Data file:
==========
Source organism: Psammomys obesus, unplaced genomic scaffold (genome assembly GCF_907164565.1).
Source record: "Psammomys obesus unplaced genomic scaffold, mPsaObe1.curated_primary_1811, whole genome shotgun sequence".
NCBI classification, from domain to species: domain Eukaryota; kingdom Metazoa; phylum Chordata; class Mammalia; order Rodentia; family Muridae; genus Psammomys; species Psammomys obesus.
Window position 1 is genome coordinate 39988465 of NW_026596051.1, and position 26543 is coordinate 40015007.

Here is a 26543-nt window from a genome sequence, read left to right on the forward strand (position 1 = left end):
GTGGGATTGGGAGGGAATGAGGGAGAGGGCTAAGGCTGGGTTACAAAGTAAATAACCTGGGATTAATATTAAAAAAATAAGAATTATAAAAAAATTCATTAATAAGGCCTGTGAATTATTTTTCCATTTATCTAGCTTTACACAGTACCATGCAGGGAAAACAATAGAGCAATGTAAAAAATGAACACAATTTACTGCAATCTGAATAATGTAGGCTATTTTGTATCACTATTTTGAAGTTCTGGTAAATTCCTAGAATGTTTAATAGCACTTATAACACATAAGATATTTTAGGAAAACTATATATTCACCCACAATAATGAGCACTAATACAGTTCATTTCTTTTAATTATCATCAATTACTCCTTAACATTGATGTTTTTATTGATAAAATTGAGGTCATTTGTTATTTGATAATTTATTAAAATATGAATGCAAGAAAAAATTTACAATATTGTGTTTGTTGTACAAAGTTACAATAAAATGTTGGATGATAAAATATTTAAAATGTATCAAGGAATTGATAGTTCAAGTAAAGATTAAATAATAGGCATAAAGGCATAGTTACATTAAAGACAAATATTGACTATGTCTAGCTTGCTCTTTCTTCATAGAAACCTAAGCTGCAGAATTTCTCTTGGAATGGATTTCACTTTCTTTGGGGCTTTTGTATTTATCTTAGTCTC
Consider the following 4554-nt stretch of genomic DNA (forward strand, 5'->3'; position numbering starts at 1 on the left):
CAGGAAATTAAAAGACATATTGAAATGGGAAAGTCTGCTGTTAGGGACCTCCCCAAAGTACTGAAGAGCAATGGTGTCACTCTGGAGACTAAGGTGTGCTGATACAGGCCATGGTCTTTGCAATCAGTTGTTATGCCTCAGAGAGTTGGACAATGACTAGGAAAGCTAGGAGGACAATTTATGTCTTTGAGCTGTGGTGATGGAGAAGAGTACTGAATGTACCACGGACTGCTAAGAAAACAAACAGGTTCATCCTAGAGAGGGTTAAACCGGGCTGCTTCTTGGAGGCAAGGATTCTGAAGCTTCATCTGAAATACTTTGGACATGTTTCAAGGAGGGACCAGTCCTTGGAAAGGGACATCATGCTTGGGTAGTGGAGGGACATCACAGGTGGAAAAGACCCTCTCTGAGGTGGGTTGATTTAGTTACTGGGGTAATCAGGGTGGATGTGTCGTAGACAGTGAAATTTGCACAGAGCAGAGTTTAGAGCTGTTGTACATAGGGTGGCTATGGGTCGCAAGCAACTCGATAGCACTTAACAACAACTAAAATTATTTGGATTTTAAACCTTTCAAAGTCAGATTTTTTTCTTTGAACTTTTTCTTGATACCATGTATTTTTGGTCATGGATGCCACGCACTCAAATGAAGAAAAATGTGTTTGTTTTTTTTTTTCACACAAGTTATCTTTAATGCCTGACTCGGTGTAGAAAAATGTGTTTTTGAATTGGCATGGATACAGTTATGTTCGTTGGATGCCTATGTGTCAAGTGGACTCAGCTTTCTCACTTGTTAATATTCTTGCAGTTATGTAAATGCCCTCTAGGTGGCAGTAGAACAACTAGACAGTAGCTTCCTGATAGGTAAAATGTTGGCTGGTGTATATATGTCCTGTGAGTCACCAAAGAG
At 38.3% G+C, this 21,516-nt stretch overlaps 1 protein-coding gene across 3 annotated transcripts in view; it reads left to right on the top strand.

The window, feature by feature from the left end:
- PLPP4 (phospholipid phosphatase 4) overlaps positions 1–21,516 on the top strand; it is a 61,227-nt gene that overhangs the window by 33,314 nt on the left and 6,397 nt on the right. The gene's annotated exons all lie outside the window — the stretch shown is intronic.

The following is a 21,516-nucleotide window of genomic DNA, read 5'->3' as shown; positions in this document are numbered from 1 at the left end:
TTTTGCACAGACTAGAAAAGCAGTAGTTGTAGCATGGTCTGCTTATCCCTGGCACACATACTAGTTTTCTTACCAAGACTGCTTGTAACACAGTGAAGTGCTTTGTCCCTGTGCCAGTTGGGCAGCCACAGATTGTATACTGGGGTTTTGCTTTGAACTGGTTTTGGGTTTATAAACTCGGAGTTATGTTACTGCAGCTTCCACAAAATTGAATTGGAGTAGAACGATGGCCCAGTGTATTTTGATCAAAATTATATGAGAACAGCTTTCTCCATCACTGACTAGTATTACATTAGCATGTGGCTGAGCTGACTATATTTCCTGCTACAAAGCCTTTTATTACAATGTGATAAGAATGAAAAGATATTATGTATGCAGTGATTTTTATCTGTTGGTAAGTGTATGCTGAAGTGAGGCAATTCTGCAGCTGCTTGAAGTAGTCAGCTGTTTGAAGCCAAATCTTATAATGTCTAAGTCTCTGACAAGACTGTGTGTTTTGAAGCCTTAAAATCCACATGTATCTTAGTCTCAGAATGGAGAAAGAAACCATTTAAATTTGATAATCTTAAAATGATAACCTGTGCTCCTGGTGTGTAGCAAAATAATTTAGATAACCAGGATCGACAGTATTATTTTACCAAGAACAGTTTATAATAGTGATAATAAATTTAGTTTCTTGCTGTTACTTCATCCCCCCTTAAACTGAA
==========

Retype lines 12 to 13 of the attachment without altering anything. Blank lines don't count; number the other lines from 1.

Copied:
The following is a 21,516-nucleotide window of genomic DNA, read 5'->3' as shown; positions in this document are numbered from 1 at the left end:
TTTTGCACAGACTAGAAAAGCAGTAGTTGTAGCATGGTCTGCTTATCCCTGGCACACATACTAGTTTTCTTACCAAGACTGCTTGTAACACAGTGAAGTGCTTTGTCCCTGTGCCAGTTGGGCAGCCACAGATTGTATACTGGGGTTTTGCTTTGAACTGGTTTTGGGTTTATAAACTCGGAGTTATGTTACTGCAGCTTCCACAAAATTGAATTGGAGTAGAACGATGGCCCAGTGTATTTTGATCAAAATTATATGAGAACAGCTTTCTCCATCACTGACTAGTATTACATTAGCATGTGGCTGAGCTGACTATATTTCCTGCTACAAAGCCTTTTATTACAATGTGATAAGAATGAAAAGATATTATGTATGCAGTGATTTTTATCTGTTGGTAAGTGTATGCTGAAGTGAGGCAATTCTGCAGCTGCTTGAAGTAGTCAGCTGTTTGAAGCCAAATCTTATAATGTCTAAGTCTCTGACAAGACTGTGTGTTTTGAAGCCTTAAAATCCACATGTATCTTAGTCTCAGAATGGAGAAAGAAACCATTTAAATTTGATAATCTTAAAATGATAACCTGTGCTCCTGGTGTGTAGCAAAATAATTTAGATAACCAGGATCGACAGTATTATTTTACCAAGAACAGTTTATAATAGTGATAATAAATTTAGTTTCTTGCTGTTACTTCATCCCCCCTTAAACTGAA